Boston Children's Hospital testing three telemedicine programs

Three pilot projects at Boston Children's Hospital are exploring innovative ways to treat patients over distance, according to MedCity News.

The hospital's Chief Innovation Officer, Naomi Fried, discussed the  telemedicine projects at the recent MedCity CONVERGE Conference.

In one program, the hospital sends telecommunications robots home for two weeks with children who have undergone urological surgery. The Vgo robots come with audio sensors, articulating cameras, speakers and a video screen for a "face." Physicians interact with patients and their parents using videoconferencing.

At the end of two weeks, patients have a hard time sending the robots back, Fried said.

"What's exciting about the pediatric patient population is that they are so open to technology. They are digital natives and they are not intimidated by it," Fried said.

The second pilot allows pediatricians to send a photo of a questionable mole or rash to a pediatric dermatologist at Children's for consultation. 

Similarly, researchers at the University of Michigan developed an app that helps users monitor suspicious moles or skin lesions over time. And iPhone's display acuity holds promise for consultation requiring higher-resolution photos. In a recent study using photos taken with an ocular camera in a hospital emergency department, two ophthalmologists rated iPhone photo quality similar to that of desktop computers.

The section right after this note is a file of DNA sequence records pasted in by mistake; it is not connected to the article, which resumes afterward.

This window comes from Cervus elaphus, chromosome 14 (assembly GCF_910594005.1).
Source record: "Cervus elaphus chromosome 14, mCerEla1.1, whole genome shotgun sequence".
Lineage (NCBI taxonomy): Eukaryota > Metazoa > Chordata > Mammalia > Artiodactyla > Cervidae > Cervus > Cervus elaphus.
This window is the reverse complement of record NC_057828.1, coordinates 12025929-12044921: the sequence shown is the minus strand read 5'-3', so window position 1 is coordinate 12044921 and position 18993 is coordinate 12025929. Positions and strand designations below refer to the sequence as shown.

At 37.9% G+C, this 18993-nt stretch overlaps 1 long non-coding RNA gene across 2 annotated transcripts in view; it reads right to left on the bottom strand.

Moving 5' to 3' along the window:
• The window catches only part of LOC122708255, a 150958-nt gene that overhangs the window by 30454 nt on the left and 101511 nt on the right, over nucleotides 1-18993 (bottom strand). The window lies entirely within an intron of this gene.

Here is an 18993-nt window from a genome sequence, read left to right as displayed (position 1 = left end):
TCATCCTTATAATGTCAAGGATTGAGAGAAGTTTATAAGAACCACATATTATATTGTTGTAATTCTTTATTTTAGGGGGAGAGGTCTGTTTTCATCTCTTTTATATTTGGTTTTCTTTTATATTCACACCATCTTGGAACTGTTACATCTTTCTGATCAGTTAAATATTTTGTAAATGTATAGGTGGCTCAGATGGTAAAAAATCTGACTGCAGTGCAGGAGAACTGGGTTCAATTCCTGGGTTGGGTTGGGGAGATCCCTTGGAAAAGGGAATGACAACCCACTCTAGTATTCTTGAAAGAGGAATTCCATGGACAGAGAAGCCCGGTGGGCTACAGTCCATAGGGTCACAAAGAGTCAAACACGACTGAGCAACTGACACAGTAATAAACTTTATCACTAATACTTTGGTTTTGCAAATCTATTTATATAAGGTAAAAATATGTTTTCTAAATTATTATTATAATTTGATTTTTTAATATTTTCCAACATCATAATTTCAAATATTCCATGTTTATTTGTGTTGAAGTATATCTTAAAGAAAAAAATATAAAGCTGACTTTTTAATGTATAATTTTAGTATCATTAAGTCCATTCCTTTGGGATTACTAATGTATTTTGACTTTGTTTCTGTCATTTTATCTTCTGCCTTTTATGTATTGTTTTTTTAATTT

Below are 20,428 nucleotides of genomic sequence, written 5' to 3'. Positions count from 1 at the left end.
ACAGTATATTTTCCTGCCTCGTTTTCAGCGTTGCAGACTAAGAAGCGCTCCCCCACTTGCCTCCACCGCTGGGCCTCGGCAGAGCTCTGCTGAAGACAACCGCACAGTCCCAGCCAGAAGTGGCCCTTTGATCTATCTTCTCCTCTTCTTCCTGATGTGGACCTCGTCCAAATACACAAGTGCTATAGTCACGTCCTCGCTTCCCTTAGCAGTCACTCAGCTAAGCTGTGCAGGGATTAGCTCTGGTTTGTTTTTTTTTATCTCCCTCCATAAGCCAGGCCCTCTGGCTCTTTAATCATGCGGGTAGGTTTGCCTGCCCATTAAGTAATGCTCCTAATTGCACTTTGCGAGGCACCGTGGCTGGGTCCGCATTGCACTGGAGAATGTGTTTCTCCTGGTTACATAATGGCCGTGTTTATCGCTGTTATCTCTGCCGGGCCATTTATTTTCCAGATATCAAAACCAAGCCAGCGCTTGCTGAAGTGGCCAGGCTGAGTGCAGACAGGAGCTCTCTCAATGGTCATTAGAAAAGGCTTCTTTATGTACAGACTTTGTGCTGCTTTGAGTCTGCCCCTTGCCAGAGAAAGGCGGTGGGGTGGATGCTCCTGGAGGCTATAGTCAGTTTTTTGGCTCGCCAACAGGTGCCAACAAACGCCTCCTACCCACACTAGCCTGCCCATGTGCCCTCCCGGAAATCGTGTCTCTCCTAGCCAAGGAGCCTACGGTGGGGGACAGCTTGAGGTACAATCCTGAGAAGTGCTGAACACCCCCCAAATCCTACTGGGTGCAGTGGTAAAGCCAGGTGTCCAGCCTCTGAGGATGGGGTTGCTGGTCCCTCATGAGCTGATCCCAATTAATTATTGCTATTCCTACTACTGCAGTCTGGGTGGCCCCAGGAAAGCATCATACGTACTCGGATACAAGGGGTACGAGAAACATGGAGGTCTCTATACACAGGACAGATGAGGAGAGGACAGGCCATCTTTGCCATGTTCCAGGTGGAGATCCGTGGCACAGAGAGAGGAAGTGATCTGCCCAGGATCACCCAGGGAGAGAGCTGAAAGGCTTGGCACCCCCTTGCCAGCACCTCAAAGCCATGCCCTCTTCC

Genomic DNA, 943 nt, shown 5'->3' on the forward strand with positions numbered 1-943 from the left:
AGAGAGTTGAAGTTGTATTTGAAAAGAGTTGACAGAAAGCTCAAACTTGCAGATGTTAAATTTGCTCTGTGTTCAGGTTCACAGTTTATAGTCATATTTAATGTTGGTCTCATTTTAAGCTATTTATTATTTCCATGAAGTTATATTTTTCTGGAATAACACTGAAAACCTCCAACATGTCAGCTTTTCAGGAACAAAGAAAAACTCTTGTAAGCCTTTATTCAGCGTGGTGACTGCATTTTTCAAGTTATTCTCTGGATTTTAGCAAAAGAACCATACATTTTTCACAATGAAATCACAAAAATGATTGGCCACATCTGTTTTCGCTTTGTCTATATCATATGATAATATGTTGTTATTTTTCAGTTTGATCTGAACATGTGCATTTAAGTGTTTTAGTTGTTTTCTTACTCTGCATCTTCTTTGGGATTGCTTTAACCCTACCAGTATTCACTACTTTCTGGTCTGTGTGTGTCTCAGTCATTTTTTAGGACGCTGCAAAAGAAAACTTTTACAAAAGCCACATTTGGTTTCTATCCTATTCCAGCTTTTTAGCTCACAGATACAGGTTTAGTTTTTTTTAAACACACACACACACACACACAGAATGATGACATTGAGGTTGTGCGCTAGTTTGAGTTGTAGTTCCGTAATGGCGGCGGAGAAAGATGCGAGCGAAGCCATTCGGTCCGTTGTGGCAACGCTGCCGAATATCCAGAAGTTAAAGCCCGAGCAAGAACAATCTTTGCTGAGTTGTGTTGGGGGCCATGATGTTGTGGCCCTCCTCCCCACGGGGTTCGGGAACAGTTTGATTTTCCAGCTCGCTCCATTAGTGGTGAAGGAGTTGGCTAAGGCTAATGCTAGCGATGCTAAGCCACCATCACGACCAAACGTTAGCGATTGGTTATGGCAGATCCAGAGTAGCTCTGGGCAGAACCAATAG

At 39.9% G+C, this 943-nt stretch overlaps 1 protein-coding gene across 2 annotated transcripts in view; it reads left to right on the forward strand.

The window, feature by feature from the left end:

In Boston's third pilot, community hospital doctors in the emergency room can use a video link to ICU physicians at Children's. So far the TeleConnect program links doctors at one hospital, South Shore Hospital in Weymouth, to the pediatric specialists.

Telemedicine has been hailed as a practical way to provide care over distance, especially in rural areas and in locations with few specialists. The American Telemedicine Association lauded the Supreme Court's decision upholding Affordable Care Act as providing a boost to remote care.

The VA has been major experimenter with remote care, using it for specialists to train rural primary care docs and is expanding its mental health services delivered that way.

Last month the U.S Department of Agriculture awarded $8.3 million to fund 33 telehealth programs in 29 states.

To learn more:
- read the MedCity News article


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